We have published an invited headline review in the Journal of the Royal Society Interface on the Construction, comparison and evolution of networks in life sciences and other disciplines. Our paper describes how biological networks change over time – in relatively short scales like during signal transduction and in relatively long scales like during development and evolution. We give a comprehensive overview about existing methods for analyzing such network changes. Moreover, we take a survey across non-biological sciences to explore how they investigate network changes. Our survey includes also some entertaining examples on the evolution of cooking recipes and the Marvel Universe.
We are offering a fully funded PhD position in our lab to work on the analysis of gene expression differences between brain of Alzheimer’s patients and controls. The focus will be on mono-allelically expressed genes to test the hypothesis that they are involved in establishing cellular diversity and selective vulnerability.
See the complete advertisement here: PhD_AlzheimerExpressionSignatures
We have acquired funding for a PhD position within a project that investigates a relationship between brain size and cognitive abilities in rodents from Chernobyl. We are interested in deciphering molecular signatures that determine differences in brain size and behavior.
See the complete advertisement here: PhD_BrainEvolution
We currently have an opening for a postdoc, with some flexibility about the actual research topic. The postdoc is expected to propose and develop a research project that fits to the general interests of the group. Requirements for the position are a Dr. rer. nat. or PhD in Biology or Bioinformatics or another relevant field. The ideal candidate would have a strong interest in human evolution and expertise within multiple of the following areas: conducting research with induced pluripotent stem cells, differentiation into neuronal cells, CRISPR/Cas9, functional investigation of transcription factors and non-coding RNAs, ChIP-Seq, ChIRP-Seq, RNA-Seq, gene regulatory networks, computational analysis of –omics data, R, Python, network analysis.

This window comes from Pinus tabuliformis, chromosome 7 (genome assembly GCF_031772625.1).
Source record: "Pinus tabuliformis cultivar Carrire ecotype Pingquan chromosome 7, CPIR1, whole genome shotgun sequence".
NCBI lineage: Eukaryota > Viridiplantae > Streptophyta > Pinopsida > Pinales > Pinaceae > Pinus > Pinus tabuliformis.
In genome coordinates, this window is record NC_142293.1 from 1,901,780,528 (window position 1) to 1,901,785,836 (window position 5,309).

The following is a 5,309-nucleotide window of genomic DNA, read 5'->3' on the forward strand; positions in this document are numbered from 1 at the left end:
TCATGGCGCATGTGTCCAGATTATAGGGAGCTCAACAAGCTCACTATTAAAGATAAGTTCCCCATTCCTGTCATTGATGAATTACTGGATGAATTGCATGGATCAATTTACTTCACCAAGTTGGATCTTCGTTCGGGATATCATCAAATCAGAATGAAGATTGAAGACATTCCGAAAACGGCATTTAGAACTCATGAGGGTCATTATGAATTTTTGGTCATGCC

See the complete advertisement here: Postdoc_HumanEvolution.
Have a look at our commentary in Evolutionary Bioinformatics. We provide some background on our tool for testing selection of ncRNA genes, the SSS test. This tool should be useful for any new genome project or biomedical study to gain further insights into the evolution and potential functions of ncRNA genes.
Our paper in GBE describes human population differences in genes coding for gene regulatory factors. Surprisingly many of them seem to evolve under positive selection, among them long clusters of KRAB-ZNF genes. Some of the population differences might explain differences in prevalence in psychiatric disorders, such as schizophrenia.
My colleagues and I are announcing a postdoc position to work on the evolution of desert rodents. We are looking for somebody with experience in the analysis of genomics and transcriptomics data. More information is below and here: http://www.cibio.pt/?p=889.
*** Postdoc in ecological genomics of desert adaptation ***
Post-doctoral position in animal ecological genomics is available at the CIBIO/InBio, Research Centre in Biodiversity and Genetic Resources, University of Porto, Portugal (https://cibio.up.pt/), to work with the BIODESERTS team (https://biodeserts.cibio.up.pt/). Successful applicant will coordinate laboratory work and bioinformatical analyses at CIBIO/InBio, in close collaboration and visits at University of Oulu (https://bit.ly/2KV4epD) and Free University of Berlin (https://bit.ly/2ATA69P). Candidate will have the opportunity to participation in field work in North Africa (https://goo.gl/H1gptJ) investigating unique desert rodents.